With some trepidation, our first trip together left out of Dallas to head to Miami, two-thousand-and-something miles through some desolate and humid locales in the heat of August. Running on a teaspoon of sleep, she was handed a series of riddles several hundred miles long and asked to decrypt them at speed in the middle of nowhere. And she had the solution plotted before we left the launch county. This was a phenomenon that repeated itself day after day. She'd have it down so pat she'd be able to crawl out on to the window sill to take pictures of the cars and scenery we'd pass, hopping back in her seat in time to let me know we'd have a few hundred yards to the next exit.
She got so good at it the next year when we left Dallas for New York that we'd beat the advance team to the next location barely breaking a sweat. By the time we ran the event two years later from Vegas to Vancouver, we'd have rally folks that would fall in behind the Chevy since they knew she had a sixth sense guiding us to whatever hotel had our reservations for the evening.
There's a lot you can wring out of those paragraphs up there in terms of figuring out what works in a relationship - finding someone you travel well with? Sure. Someone who supports your hobbies? Yup. Someone who will casually tell you to go back to sleep in the passenger's seat when you wake up at 140mph at 3AM in either New Mexico or Arizona? Crucial.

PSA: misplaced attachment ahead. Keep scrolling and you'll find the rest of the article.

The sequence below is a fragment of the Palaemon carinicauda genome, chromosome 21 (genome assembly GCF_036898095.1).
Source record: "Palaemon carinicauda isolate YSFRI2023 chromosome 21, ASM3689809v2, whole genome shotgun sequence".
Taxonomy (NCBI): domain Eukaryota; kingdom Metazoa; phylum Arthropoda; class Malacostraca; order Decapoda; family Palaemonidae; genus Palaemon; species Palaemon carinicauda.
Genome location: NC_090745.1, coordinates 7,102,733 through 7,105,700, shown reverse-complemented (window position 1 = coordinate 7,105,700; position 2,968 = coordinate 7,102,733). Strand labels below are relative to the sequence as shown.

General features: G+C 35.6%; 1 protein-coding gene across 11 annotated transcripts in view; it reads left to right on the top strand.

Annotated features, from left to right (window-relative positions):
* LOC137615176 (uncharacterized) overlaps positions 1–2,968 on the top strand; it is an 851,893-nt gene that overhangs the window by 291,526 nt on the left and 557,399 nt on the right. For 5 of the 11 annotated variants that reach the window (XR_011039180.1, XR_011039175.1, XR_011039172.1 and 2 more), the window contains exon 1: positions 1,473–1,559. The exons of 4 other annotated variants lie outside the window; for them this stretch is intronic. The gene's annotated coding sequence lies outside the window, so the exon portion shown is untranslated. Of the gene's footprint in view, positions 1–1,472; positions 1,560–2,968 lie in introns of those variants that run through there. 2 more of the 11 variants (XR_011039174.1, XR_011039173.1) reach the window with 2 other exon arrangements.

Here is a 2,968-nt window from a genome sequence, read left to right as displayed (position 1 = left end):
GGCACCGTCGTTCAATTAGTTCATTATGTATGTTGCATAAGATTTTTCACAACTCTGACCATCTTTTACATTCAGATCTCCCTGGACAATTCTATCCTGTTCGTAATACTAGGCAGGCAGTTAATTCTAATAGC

But if I can recommend just one thing: find any opportunity watch them excel at something. Watching them shine in the moment will give you a window into the kind of person they are in a moment of stress or passion. Relationships aren't easy, and I can't pretend that I've got the whole damn thing figured out. But being able to call upon that memory is the sort of thing that keep the lights on when life gets weird.
Usually at this point, I'd make some sort of inside joke to try to make her smile and the rest of you could go back to calling me a wife guy on the internet, and I won't steal that from you. But she's probably not going to read this any time soon.
When she's not hanging out of our car in the rain on Route 50 in West Virginia to get some spectacular shot we can hang on our wall, she finds herself working in a public health role at the hospital just down the road. I used to tell people that when an Ebola outbreak comes, she might not be *the first* call, but she's in the top 3.
Used to, anyway. I guess I don't really have to use Ebola as the example anymore.
Since the turn of the new year, she has been on the phone every waking hour with every nurse, physician, admin, radiologist, anesthesiologist, executive, and chaplain trying to, near as I can tell from what I read in the news, stake a tent that'll hold up in a hurricane. For me, it seems like the inverse witticism about war - long periods of sheer terror punctuated by moments of boredom.
I know it's taken a toll on her - she takes the armor off now to disinfect it. But I'll be damned if the minute she's back at work she's not cool, calm, and collected with a map in one hand telling me - without looking up - that if I don't slow down I'm going to miss that turn.
I'm not sure where we go from here. The sun is just setting on what might be one of the longest, coldest nights our country has seen in a century. I'm veering between gallows humor and inexplicably crying on the phone with my mom. But I can tell you that as long as she keeps me by her side, we'll find our way to the next stop.